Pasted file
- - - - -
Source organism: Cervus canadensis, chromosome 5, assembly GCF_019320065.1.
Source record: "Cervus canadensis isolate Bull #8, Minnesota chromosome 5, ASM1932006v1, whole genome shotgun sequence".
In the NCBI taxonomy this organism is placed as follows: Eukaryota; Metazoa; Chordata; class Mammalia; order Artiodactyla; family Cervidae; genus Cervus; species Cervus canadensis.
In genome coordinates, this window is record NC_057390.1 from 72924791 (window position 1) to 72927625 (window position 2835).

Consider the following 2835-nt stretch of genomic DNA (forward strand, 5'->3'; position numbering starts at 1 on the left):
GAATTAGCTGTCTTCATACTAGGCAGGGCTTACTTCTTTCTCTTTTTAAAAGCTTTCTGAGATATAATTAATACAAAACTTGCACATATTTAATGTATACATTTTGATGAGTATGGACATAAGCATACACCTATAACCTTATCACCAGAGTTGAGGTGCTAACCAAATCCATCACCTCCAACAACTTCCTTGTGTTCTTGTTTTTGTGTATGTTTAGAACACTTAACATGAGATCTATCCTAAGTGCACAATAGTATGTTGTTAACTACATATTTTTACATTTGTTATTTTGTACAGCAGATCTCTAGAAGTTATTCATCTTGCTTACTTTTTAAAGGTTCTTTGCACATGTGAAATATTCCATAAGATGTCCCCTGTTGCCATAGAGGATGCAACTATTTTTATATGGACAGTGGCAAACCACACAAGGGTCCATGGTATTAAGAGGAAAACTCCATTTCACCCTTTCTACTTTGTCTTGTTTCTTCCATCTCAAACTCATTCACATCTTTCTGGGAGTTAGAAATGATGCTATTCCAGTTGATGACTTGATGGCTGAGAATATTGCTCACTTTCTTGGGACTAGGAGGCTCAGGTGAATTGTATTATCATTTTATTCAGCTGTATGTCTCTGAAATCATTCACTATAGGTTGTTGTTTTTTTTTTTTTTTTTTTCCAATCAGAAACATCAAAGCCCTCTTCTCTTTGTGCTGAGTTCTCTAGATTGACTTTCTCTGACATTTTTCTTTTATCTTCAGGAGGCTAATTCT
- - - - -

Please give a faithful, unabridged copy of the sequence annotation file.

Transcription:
Source organism: Cervus canadensis, chromosome 5, assembly GCF_019320065.1.
Source record: "Cervus canadensis isolate Bull #8, Minnesota chromosome 5, ASM1932006v1, whole genome shotgun sequence".
In the NCBI taxonomy this organism is placed as follows: Eukaryota; Metazoa; Chordata; class Mammalia; order Artiodactyla; family Cervidae; genus Cervus; species Cervus canadensis.
In genome coordinates, this window is record NC_057390.1 from 72924791 (window position 1) to 72927625 (window position 2835).

Consider the following 2835-nt stretch of genomic DNA (forward strand, 5'->3'; position numbering starts at 1 on the left):
GAATTAGCTGTCTTCATACTAGGCAGGGCTTACTTCTTTCTCTTTTTAAAAGCTTTCTGAGATATAATTAATACAAAACTTGCACATATTTAATGTATACATTTTGATGAGTATGGACATAAGCATACACCTATAACCTTATCACCAGAGTTGAGGTGCTAACCAAATCCATCACCTCCAACAACTTCCTTGTGTTCTTGTTTTTGTGTATGTTTAGAACACTTAACATGAGATCTATCCTAAGTGCACAATAGTATGTTGTTAACTACATATTTTTACATTTGTTATTTTGTACAGCAGATCTCTAGAAGTTATTCATCTTGCTTACTTTTTAAAGGTTCTTTGCACATGTGAAATATTCCATAAGATGTCCCCTGTTGCCATAGAGGATGCAACTATTTTTATATGGACAGTGGCAAACCACACAAGGGTCCATGGTATTAAGAGGAAAACTCCATTTCACCCTTTCTACTTTGTCTTGTTTCTTCCATCTCAAACTCATTCACATCTTTCTGGGAGTTAGAAATGATGCTATTCCAGTTGATGACTTGATGGCTGAGAATATTGCTCACTTTCTTGGGACTAGGAGGCTCAGGTGAATTGTATTATCATTTTATTCAGCTGTATGTCTCTGAAATCATTCACTATAGGTTGTTGTTTTTTTTTTTTTTTTTTTCCAATCAGAAACATCAAAGCCCTCTTCTCTTTGTGCTGAGTTCTCTAGATTGACTTTCTCTGACATTTTTCTTTTATCTTCAGGAGGCTAATTCT